These are the points where the demand side generally meets the supply side.
Similar to DSP, the Supply Side Platform are the aggregation platform solution providers at the supply side who enable publishers to manage their advertising impression inventory and maximize revenue from digital media.
6. Ad Network:
The Googles and InMobis of the world, Ad Networks connects advertisers to web sites that want to host advertisements. The key function of an ad network is aggregation of ad space supply from publishers and matching it with advertiser demand.
The Ad Networks are commonly known to manage most of the data exchange in the ecosystem, while earning most of the revenues.
The ad space owner. This is an entity which owns the medium (website, app, content service etc.) to deliver ads to intended end consumers/ad viewers. Commonly known as the consumer touch point.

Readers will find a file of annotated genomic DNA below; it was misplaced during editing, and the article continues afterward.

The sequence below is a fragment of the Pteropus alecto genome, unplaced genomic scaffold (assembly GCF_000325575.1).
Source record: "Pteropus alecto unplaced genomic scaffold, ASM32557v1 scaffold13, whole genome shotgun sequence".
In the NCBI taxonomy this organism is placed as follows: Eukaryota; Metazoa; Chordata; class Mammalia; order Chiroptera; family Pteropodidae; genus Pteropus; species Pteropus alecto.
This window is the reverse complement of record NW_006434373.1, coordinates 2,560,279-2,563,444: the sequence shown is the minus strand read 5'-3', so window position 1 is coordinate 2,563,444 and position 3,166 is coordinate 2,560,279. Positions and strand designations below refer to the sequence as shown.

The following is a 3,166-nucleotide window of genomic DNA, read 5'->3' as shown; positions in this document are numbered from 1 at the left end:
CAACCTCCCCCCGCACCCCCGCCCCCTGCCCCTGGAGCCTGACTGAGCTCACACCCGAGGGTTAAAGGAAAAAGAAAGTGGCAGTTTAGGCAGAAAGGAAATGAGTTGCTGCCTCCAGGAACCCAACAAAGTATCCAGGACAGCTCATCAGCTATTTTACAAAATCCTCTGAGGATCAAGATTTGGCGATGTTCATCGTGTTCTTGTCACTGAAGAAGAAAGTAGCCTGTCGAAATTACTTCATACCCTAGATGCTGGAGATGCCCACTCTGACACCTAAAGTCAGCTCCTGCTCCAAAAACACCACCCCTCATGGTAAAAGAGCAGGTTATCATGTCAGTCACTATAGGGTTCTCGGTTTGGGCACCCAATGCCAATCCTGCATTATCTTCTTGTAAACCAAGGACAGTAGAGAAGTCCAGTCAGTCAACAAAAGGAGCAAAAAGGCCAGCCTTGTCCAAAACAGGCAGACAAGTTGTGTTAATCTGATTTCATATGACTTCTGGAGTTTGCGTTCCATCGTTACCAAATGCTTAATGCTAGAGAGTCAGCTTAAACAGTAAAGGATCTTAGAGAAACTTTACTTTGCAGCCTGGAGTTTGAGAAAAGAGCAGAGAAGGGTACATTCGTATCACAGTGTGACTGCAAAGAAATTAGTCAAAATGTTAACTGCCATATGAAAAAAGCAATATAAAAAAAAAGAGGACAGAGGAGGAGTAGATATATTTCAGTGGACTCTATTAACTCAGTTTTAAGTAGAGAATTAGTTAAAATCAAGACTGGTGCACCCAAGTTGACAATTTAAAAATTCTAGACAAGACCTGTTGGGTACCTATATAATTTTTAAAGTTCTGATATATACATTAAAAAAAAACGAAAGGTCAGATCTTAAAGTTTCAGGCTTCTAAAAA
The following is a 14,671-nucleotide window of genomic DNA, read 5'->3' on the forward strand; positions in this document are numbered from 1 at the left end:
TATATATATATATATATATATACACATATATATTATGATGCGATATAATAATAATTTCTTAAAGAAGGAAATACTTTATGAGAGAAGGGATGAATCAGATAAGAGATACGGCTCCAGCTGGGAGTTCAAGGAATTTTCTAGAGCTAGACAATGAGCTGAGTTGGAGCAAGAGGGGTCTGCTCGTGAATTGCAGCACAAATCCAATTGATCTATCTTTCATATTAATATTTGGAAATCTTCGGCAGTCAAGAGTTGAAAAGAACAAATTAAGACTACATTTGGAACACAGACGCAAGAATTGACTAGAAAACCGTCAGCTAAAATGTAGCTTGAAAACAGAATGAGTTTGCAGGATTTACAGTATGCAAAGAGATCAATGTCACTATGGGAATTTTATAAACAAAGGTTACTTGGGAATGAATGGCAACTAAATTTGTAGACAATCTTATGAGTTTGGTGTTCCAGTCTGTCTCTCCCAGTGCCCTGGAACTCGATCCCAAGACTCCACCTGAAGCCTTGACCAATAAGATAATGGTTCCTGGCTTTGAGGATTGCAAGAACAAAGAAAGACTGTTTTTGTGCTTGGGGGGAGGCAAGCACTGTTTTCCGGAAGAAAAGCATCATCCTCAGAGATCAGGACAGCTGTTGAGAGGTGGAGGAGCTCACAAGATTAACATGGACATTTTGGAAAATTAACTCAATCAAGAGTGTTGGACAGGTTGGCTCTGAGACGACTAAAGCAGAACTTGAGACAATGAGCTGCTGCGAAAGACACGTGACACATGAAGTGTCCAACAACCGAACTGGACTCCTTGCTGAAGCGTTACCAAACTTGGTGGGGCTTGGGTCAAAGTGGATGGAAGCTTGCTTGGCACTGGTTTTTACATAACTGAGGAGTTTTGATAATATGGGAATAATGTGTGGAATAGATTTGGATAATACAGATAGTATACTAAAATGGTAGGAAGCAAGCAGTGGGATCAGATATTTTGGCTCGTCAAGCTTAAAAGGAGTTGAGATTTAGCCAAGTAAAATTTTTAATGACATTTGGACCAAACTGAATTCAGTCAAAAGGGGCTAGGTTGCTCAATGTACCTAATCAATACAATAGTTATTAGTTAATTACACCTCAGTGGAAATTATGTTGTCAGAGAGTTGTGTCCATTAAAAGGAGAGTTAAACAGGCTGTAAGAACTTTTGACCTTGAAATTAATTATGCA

More touch points, better touch points, better the ranking of the publisher.
The ad consumers. Customers. Us. The target entity for the whole Ad Ecosystem.
9. Data Aggregators:
The data crunchers of the ecosystem, Data Aggregators serve as the independent measurement entities for the other players in the ecosystem. Aggregators collect and compile data from individual sites to derive big picture and sell to others.
The Payout Models
There are 3 main payout models in the advertisement ecosystem:
1. Pay Per Click:
Pay per click, also called cost per click (CPC), is a payout model in which advertisers or ad network pays the publisher when the ad is clicked by the consumer. It is defined simply as the amount spent to get an advertisement clicked.
2. Pay Per Impression: